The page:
Individuals who are unable to work because of physical or mental disabilities or prolonged illness face significant money hardships for obvious reasons. They are unable to work and unable to earn a living, but have not yet received any disability benefits. The current wait time to be approved for disability benefits though the Social Security Administration is quite substantial and for individuals that have recently applied for benefits, the receipt of such benefits remains in the distant future. Thus, they are in need of monetary support during the pendency of their disability claim.
One source of funds that may seem appealing is unemployment benefits. Since an applicant for disability benefits is presumably unemployed due to inability to work, this might seem like an obvious and appropriate avenue at first blush. However, although it is not expressly forbidden, many disability judges strongly frown on disability claimants who are collecting unemployment benefits. This is because unemployment benefits require an individual to affirm that they have a desire to work and are seeking work, and, thus, are presumably able to work. On the other hand, when applying for disability benefits, an individual is affirming that they are unable to work. Thus, the induvial applying for both programs makes contradictory claims about their ability to perform work. This contradiction is not lost on disability judges. They may see the receipt of unemployment benefits as undercutting one’s claim that they are unable to work. They may also see it as an attempt to essentially “double dip” by having claimed both unemployment benefits and now claiming benefits.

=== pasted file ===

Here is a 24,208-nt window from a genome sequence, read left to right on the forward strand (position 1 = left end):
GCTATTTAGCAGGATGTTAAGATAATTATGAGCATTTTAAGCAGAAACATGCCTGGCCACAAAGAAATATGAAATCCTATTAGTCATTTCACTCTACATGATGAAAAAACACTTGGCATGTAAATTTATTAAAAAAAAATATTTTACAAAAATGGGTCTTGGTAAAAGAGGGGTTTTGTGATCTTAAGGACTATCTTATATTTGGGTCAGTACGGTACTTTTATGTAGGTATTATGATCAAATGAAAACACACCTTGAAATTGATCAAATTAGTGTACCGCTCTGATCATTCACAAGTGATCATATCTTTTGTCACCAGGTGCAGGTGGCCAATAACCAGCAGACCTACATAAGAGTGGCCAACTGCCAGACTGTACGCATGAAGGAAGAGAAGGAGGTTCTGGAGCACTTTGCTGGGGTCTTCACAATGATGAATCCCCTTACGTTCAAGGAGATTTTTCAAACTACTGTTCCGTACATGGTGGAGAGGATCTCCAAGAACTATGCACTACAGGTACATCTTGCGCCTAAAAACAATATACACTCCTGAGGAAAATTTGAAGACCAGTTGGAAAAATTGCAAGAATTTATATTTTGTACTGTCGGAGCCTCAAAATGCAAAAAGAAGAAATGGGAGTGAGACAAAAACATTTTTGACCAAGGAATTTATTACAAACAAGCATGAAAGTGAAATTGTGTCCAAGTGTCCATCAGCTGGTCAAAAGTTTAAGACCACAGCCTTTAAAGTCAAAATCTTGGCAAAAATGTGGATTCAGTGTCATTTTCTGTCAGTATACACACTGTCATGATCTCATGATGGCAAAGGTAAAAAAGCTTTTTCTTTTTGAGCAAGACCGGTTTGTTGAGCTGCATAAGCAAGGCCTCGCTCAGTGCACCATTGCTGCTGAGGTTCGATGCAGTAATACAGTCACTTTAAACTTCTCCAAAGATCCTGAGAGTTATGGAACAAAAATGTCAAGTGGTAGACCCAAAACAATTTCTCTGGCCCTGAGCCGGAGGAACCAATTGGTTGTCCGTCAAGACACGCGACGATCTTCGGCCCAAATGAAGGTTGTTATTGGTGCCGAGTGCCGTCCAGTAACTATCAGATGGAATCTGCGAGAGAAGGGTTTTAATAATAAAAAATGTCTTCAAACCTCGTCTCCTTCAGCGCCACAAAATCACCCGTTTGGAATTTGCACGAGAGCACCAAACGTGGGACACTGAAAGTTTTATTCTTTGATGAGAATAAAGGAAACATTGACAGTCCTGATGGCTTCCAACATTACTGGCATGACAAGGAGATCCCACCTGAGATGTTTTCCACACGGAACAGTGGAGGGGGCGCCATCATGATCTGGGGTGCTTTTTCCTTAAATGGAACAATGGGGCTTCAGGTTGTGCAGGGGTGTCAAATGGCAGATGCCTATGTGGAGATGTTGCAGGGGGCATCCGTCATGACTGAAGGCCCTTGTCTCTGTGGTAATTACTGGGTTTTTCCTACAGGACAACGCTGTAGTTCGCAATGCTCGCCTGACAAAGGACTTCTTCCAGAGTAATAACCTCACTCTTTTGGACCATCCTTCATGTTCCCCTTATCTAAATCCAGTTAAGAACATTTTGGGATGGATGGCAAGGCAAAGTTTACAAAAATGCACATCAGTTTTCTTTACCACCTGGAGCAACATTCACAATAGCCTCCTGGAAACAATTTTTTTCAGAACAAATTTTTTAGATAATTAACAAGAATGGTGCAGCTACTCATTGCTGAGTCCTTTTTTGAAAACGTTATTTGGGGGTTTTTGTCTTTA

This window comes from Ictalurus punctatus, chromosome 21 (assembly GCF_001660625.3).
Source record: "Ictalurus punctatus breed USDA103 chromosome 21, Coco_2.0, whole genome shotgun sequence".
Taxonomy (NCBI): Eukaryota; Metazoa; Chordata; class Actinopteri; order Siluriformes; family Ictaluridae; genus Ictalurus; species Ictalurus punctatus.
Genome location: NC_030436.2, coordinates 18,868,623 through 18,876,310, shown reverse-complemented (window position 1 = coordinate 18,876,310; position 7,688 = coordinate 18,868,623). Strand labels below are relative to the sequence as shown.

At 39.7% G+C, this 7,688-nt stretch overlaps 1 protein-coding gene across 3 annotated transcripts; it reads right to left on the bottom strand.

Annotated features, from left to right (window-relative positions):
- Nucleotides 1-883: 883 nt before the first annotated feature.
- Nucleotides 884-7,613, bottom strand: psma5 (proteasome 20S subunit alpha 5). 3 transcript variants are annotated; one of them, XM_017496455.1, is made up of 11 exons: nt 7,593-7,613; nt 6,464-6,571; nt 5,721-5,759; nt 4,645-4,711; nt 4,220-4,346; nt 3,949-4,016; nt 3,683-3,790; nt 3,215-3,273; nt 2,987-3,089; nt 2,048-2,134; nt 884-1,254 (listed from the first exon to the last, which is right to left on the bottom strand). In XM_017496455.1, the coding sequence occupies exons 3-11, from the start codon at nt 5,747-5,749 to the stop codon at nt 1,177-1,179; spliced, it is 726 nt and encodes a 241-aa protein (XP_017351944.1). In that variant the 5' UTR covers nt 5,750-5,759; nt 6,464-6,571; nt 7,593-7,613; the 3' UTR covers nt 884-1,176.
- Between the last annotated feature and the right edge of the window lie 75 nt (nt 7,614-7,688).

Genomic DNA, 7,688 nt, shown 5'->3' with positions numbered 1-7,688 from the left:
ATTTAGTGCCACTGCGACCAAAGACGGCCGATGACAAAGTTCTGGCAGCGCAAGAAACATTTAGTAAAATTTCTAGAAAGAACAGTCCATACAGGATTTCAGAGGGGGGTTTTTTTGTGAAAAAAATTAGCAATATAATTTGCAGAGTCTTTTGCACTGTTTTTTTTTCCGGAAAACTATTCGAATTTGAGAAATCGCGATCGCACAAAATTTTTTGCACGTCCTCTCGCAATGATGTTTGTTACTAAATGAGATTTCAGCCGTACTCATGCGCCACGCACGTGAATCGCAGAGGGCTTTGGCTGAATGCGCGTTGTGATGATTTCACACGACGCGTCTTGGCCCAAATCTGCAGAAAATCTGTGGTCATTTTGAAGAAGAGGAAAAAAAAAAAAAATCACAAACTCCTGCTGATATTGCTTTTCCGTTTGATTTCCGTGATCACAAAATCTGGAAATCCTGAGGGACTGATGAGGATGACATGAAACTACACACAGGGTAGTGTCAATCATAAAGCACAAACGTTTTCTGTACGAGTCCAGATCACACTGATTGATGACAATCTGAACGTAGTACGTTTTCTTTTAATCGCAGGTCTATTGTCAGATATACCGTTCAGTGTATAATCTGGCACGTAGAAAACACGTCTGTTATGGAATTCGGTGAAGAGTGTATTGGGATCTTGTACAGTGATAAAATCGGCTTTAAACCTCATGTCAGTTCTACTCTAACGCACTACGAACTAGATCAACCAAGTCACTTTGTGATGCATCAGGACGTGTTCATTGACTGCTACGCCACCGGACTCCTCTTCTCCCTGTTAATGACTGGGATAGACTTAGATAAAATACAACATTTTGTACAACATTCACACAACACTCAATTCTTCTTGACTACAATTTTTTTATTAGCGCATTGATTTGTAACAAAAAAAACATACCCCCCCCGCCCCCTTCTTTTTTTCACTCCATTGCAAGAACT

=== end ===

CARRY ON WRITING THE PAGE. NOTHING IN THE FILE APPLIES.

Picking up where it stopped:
However, in the instance that an induvial became unemployed and then later experienced health issues that prevented them from being able to work, the fact that this person was initially on unemployment benefits would not be viewed as improper. This situation, where the individual was first out of work and later became disabled and unable to work would not lead to any backlash from the judge in their case.